The wrong question

This seems to have been a summer of amusement park accidents. The latest was a drowning death at Paramont’s Great America, down in Santa Clara County:

With six lifeguards on duty, a 4-year-old boy drowned Thursday afternoon in the new “wave pool” attraction at Great America amusement park in Santa Clara.

The victim was spotted by park workers beneath the surface of the water in the Great Barrier Reef pool, an enormous expanse of churning water about half the size of a football field that had opened at the park less than two months ago.

The child was pulled from the middle of the pool at 2:26 p.m. by park security personnel. Lifeguards and paramedics attempted to resuscitate the child before he was transported to Kaiser Hospital in Santa Clara, where he was pronounced dead.

The Santa Clara coroner’s office identified him Thursday night as Carlos Alexnoro Flores of San Jose.

It’s a terrible tragedy for a little life to be snuffed out that way. I’m not blogging about it merely out of a macabre interest. What caught my eye is that the mother is blaming Great America:

Yolanda Flores sat in the garage of a family member’s home in south San Jose on Friday, swathed in black, hugging her remaining 2-year-old son to her chest, and blamed the Great America amusement park in Santa Clara for the drowning of her 4-year-old boy.

Flores disputed key elements of the park’s account of how the tragedy unfolded Thursday at the Great Barrier Reef wave pool, an expanse of churning water about half the size of a football field, where she had let the 4-year-old boy, Carlos Alejandro Flores, play unattended.

Park officials said six lifeguards were on duty when one spotted Carlos around 2:30 p.m. near the middle of the pool, where the water is about 2 feet deep when waves aren’t rolling through. At its deepest point, the pool is 6 feet deep.

Flores, 27, said there were only four lifeguards at the pool at the time and that her 8-year-old daughter, Jasmine, was the one who spotted the boy underwater after he apparently had been there for several minutes.

“That’s a lie that there were six,” Flores said. “There’s four lifeguards there. How can they not see my son? There’s three walking and one sitting. They weren’t doing their job. He was in 2 feet of water. How could he drown?

The mother’s question is, “How could Great America fail to take care of my son?” My question is, “Where was the mother?” This is not a teenager. This is a 4 year old at a crowded water park, with hundreds of people milling around. Well, Mom wasn’t there, and she wasn’t in any great hurry to investigate where her son was, either:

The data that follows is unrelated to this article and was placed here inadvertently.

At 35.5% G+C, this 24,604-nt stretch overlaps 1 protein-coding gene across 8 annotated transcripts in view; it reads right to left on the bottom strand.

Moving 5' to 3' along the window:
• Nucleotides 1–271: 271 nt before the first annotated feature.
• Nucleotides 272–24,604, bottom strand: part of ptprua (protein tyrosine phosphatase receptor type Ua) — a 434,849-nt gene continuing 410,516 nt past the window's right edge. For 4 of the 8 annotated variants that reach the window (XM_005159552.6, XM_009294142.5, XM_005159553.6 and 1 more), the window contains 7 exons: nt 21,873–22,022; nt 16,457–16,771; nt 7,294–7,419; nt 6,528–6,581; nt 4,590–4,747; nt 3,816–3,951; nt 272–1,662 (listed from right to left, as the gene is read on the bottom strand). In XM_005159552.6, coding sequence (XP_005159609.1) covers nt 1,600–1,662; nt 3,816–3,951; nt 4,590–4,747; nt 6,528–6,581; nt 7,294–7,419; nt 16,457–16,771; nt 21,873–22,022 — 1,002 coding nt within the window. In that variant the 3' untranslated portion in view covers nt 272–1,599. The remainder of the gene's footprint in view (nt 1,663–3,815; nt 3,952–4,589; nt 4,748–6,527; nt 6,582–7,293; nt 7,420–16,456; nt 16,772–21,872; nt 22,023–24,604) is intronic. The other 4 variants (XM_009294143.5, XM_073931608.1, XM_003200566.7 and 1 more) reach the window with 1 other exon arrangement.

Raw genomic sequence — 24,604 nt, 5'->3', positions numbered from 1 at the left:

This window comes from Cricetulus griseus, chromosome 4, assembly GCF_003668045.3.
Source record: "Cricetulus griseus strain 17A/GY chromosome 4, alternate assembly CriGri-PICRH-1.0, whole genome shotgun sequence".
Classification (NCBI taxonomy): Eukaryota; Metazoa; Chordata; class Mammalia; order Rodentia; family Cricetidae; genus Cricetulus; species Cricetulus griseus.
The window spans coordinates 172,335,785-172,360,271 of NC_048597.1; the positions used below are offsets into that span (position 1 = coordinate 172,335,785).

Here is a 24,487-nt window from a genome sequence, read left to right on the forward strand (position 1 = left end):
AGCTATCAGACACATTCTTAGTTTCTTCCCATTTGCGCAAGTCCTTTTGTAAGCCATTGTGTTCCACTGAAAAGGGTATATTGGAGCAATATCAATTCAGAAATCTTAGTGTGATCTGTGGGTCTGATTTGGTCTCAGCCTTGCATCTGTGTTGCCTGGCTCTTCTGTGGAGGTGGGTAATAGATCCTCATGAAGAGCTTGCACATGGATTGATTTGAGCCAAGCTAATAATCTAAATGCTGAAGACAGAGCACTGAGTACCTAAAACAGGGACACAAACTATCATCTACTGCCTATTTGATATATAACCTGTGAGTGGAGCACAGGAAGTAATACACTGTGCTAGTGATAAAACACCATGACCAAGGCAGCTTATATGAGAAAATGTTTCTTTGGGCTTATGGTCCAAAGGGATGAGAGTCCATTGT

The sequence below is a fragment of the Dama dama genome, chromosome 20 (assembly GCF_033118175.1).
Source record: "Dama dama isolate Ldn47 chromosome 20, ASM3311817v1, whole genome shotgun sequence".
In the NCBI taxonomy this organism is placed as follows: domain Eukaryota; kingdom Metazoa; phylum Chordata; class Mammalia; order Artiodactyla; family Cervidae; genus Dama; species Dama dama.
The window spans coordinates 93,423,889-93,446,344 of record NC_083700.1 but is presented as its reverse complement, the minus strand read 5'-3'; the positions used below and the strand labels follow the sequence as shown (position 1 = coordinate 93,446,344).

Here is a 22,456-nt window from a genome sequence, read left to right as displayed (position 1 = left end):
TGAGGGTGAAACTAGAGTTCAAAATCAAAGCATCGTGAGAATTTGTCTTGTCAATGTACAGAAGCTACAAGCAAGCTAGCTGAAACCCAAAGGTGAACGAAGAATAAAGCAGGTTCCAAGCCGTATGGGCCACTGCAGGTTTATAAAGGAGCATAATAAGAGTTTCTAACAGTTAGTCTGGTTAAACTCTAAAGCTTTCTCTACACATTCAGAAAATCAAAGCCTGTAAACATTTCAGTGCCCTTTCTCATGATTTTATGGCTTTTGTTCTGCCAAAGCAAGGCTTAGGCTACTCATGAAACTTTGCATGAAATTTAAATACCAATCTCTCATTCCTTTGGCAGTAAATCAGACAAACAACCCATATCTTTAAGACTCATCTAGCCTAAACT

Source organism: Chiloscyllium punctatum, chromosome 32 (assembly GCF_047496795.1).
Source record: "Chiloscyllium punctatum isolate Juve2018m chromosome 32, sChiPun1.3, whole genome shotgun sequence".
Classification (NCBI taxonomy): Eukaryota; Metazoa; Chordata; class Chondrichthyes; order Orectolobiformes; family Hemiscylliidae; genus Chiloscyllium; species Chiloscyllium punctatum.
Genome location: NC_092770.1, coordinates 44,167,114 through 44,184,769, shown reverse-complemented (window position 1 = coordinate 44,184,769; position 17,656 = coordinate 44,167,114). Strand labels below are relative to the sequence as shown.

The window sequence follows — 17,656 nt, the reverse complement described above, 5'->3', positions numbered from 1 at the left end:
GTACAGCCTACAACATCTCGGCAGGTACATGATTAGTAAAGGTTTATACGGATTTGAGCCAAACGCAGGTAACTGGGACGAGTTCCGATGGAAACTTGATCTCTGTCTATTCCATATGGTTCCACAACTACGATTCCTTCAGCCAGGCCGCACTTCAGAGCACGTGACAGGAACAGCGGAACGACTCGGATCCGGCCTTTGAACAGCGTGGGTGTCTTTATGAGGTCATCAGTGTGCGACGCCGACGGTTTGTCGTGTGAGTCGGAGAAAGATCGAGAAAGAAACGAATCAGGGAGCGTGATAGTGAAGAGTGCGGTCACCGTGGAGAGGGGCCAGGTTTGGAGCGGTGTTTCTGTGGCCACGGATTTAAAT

Flores said she had not been in the pool with her son at the time and does not know how he drowned. The 4-year-old had been in the water earlier, got out to eat some chips and went back in, she said.

When he didn’t return within 10 minutes, she said, she became concerned and told her daughter to find him. After Jasmine told her mother she couldn’t see the boy, both started toward the pool, where Jasmine ultimately found him underwater, Flores said. The girl’s screams attracted the lifeguards’ attention, she said.

To do it credit, the Chronicle, from which I’m quoting, above, found someone to say exactly what I was thinking about this bereaved mother:

Bill Avery, an aquatic safety consultant in Orlando, Fla., who formerly worked for several amusement parks, said adult supervision is crucial during water play.

“It gets down to some basic personal responsibility,” Avery said. “People have to remain cognizant when kids are involved, I don’t care what activity they’re involved in. . . . As a father and grandfather, a 4-year-old with me in the water is not going to be more than a handgrip away from me at any time.”

That’s right.  In a situation such as the chaos that inevitably attends a warm summer’s day at Great America, or any other water park, it’s not enough to assume that life guards will see you 4 year old, and it’s silly to put your faith in life jackets, or any other protection device.  The only way to ensure a 4 year old’s safety in a crowded water situation is to be right there.

Mom’s attacks against Great America may be motivated by a burden of guilt that is understandable only by parents who have lost a child.  Nevertheless, her conduct was negligent, and all the guilt-shifting in the world won’t change that.  I’m also willing to bet that she’ll find a lawyer who will take on the case, that she’ll sue Great America, and that she’ll get several hundred thousand dollars in Great America insurance money, despite the fact that the negligence was hers and not theirs.